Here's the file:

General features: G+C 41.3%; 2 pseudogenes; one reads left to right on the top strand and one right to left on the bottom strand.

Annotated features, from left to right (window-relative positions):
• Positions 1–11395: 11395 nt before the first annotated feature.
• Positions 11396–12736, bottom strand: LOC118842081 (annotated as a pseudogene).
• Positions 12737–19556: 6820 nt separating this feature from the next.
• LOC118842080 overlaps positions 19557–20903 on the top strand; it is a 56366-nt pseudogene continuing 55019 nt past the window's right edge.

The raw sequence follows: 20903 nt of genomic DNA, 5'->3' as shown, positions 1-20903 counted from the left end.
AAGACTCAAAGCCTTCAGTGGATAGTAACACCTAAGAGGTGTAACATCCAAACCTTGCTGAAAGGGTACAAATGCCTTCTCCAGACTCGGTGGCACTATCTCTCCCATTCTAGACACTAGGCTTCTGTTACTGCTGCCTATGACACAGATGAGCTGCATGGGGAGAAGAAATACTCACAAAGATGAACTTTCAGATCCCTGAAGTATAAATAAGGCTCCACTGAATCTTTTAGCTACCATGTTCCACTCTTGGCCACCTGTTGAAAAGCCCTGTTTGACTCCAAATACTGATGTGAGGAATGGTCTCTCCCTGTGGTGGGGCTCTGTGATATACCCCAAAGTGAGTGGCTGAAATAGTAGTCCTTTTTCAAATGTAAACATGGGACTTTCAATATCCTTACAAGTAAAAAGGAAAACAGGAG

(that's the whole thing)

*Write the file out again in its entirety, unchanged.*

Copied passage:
General features: G+C 41.3%; 2 pseudogenes; one reads left to right on the top strand and one right to left on the bottom strand.

Annotated features, from left to right (window-relative positions):
• Positions 1–11395: 11395 nt before the first annotated feature.
• Positions 11396–12736, bottom strand: LOC118842081 (annotated as a pseudogene).
• Positions 12737–19556: 6820 nt separating this feature from the next.
• LOC118842080 overlaps positions 19557–20903 on the top strand; it is a 56366-nt pseudogene continuing 55019 nt past the window's right edge.

The raw sequence follows: 20903 nt of genomic DNA, 5'->3' as shown, positions 1-20903 counted from the left end.
AAGACTCAAAGCCTTCAGTGGATAGTAACACCTAAGAGGTGTAACATCCAAACCTTGCTGAAAGGGTACAAATGCCTTCTCCAGACTCGGTGGCACTATCTCTCCCATTCTAGACACTAGGCTTCTGTTACTGCTGCCTATGACACAGATGAGCTGCATGGGGAGAAGAAATACTCACAAAGATGAACTTTCAGATCCCTGAAGTATAAATAAGGCTCCACTGAATCTTTTAGCTACCATGTTCCACTCTTGGCCACCTGTTGAAAAGCCCTGTTTGACTCCAAATACTGATGTGAGGAATGGTCTCTCCCTGTGGTGGGGCTCTGTGATATACCCCAAAGTGAGTGGCTGAAATAGTAGTCCTTTTTCAAATGTAAACATGGGACTTTCAATATCCTTACAAGTAAAAAGGAAAACAGGAG